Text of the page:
Hoffmann is retired but has bought and renovated some downtown property, so maybe they are depending on her expertise.
During Monday’s work session it seemed that Vaughan was deferring to Councilmember Sharon Hightower, asking Hightower what she recommended and then supporting that. Hightower, for instance, suggested cutting $1 million from infill because it seemed about right.
Councilmember Mike Barber pushed hard to keep the $20 million for repairing and repaving streets as a separate bond. He said it was the most popular bond being proposed and should stand alone. It appeared that Vaughan led a battle to remove the $20 million all together, arguing that the City Council had increased the registration fee for vehicles from $10 to $30 a year and that should provide enough revenue.
The council also briefly considered redirecting some of the $60 million in transportation bond money that is still available from the 2006, 2008 and 2009 bonds for repaving. Some might argue that if the City Council has $60 million in bonds available, it doesn’t need to borrow another $126 million, but none of those people are on the City Council.
Barber noted that Field Operations Director Dale Wyrick had told the council that the increased registration fee would provide enough funds to help stop the decline of the street conditions but it wouldn’t be enough to improve the overall condition of the streets. Along with the increased registration fee, the City Council also decided to start spending water and sewer funds on street repair.
During the work session, it appeared the $20 million for street repaving was gone and then, magically, it was back in the transportation bond. The City Council was assured by city staff that the bond language would be general enough that the transportation bond money could be spent to build new streets and sidewalks, repave streets and sidewalks, build the greenway and buy new city buses. Bond language is normally general, but this may pave new territory in that the money will be available for anything that is related to transportation. Who knows how they will spend it?
Barber and Wilkins opposed the $25 million in housing bonds, and answers to Barber’s questions revealed that the money would be used for middleclass housing. Hoffmann said providing money for middleclass housing would help the schools attract and retain teachers. Barber said housing wasn’t the problem with attracting and keeping good teachers.
Wilkins got in a tense back and forth with Vaughan over the housing bonds. One of the rationales for the bond package from the beginning has been that Winston-Salem recently passed $144 million in bonds. Wilkins and Barber both noted that in that $144 million bond, $5 million was for housing. Wilkins asked why Greensboro needed 500 percent more in housing bonds than Winston and Vaughan replied, “We are Greensboro. We are not Winston.”
The discussion got heated and Wilkins pointed out that Greensboro is constantly comparing itself to Winston. In fact the entire reason that Greensboro tried the committee system was that Winston used the committee system. Members of the Winston-Salem City Council came to a Greensboro City Council work session to explain how it worked. Councilmember Jamal Fox pushed hard for committees last year because he said it worked so well in Winston.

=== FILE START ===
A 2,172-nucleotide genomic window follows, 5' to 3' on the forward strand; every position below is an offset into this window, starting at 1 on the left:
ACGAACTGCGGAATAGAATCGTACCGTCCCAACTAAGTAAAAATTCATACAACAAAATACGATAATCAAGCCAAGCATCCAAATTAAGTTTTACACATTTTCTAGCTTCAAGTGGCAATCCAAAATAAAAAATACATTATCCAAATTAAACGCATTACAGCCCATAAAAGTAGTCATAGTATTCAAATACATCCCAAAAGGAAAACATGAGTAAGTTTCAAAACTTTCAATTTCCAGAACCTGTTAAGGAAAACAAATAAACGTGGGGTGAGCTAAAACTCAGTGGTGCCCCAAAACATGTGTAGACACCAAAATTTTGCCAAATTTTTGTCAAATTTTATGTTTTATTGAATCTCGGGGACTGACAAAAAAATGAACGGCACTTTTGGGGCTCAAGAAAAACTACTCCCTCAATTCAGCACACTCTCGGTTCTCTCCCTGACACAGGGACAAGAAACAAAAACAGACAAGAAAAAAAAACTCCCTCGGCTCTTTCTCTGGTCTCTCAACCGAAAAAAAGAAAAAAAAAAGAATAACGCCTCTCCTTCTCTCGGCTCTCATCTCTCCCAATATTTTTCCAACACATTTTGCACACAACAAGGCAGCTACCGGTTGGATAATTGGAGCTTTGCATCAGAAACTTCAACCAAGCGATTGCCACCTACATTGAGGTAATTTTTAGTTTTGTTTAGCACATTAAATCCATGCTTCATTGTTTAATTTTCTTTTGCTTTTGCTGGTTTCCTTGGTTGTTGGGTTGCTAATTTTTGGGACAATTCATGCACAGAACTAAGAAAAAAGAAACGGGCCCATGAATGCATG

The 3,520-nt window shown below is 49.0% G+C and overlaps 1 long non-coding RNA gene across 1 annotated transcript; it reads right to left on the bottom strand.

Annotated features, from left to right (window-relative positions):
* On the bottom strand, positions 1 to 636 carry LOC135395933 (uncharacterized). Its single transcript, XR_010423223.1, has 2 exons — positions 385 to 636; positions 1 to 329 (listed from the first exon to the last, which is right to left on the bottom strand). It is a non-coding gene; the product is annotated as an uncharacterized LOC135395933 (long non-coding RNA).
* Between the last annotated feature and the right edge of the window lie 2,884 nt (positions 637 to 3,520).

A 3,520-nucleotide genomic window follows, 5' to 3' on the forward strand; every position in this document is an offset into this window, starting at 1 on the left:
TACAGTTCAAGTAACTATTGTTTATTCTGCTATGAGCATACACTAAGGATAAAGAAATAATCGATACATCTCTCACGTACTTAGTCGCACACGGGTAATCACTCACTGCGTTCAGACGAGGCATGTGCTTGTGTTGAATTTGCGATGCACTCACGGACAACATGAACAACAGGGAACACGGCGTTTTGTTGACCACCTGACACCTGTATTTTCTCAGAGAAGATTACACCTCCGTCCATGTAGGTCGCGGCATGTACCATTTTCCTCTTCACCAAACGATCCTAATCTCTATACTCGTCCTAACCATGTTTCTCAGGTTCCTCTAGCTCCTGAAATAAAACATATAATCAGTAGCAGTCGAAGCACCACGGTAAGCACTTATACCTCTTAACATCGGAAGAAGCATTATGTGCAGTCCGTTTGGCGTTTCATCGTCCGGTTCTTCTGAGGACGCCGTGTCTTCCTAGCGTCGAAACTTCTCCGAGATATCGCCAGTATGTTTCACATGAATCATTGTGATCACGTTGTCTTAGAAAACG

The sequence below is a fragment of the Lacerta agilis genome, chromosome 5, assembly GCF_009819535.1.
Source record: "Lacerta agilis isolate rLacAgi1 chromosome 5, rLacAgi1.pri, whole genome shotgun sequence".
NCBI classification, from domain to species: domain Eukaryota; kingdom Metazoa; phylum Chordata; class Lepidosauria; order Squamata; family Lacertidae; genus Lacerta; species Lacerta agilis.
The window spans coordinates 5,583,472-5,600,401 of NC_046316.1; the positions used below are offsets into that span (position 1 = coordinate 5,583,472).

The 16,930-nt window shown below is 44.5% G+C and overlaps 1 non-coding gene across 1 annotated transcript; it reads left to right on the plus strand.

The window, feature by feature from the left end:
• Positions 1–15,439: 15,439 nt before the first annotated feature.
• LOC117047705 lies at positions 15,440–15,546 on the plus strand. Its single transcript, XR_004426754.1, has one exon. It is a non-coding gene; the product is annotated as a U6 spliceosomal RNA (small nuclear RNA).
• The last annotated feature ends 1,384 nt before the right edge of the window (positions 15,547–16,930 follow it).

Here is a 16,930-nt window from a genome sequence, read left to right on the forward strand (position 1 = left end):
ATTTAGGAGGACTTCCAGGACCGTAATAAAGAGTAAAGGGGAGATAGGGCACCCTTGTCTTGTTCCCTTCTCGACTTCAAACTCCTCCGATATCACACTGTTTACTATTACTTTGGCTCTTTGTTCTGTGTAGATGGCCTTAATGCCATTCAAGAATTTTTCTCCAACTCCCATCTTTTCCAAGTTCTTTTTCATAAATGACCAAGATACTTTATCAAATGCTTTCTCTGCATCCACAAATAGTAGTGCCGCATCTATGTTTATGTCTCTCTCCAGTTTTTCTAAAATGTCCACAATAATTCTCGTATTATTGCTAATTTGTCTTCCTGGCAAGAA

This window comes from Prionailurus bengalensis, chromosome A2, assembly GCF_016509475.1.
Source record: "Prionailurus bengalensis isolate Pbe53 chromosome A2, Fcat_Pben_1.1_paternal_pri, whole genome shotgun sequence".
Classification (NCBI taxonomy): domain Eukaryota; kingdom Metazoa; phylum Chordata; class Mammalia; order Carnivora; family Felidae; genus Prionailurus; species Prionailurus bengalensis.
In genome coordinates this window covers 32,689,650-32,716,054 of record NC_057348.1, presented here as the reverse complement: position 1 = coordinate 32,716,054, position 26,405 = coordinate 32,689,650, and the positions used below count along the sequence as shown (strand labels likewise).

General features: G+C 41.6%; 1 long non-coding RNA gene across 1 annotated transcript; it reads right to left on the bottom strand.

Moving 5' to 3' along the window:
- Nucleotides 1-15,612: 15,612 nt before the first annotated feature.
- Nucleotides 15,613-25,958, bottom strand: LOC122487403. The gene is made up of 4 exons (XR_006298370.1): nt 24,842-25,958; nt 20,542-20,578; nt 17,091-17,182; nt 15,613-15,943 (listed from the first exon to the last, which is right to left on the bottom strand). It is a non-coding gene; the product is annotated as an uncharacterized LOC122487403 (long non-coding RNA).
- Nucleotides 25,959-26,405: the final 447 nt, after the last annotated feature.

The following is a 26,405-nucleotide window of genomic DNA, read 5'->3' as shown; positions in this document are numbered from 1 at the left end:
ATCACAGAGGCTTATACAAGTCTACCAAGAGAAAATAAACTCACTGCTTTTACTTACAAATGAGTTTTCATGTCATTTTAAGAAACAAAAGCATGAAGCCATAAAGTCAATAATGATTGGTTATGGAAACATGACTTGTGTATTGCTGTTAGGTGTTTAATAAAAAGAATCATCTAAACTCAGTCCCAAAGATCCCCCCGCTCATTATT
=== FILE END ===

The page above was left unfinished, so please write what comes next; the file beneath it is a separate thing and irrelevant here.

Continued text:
At some point, but it was hard to tell when, $20 million was added to the transportation bond for street repaving. The money came from the $20 million already in the bond to finish Gate City Boulevard that was eliminated. The council also reduced sidewalk improvements from $10 million to $5 million and intersection and bicycle and pedestrian improvements from $10 million to $5 million. So the transportation bond was reduced from $40 million to $30 million.
Although there is $25 million for housing bonds there is also money for housing in the community and economic development bond. There is $1.5 million to build affordable housing at the Union Square redevelopment project on Gate City Boulevard and South Elm Street and $1 million for housing in the Ole Asheboro Street Neighborhood.
Also in the community and economic development bond is $25 million for the downtown infrastructure. Councilmember Marikay Abuzuaiter said she thought $25 million was too much and made a motion to reduce it to $20, not based on any data, but just because. Wilkins was the only councilmember to support her, so downtown stayed at $25 million.
But to be fair, none of the decisions appeared to be based on data.
If the $126 million in bonds is passed by the voters, it will raise property taxes in 2017-2018 by 3.35 cents.
Earlier in the work session, the council voted to do away with the committee structure, which everyone agreed had been a huge waste of time and resources. Fox, who was the chief advocate of committees, was absent.
What the council is going to try is having an “agenda review” meeting and holding work sessions as needed.
The City Council also discussed setting up a group to meet with the county to discuss the 32 or 33 contracts the city and county have. Exactly how that is going to be done is unclear; if a resolution was reached it wasn’t obvious.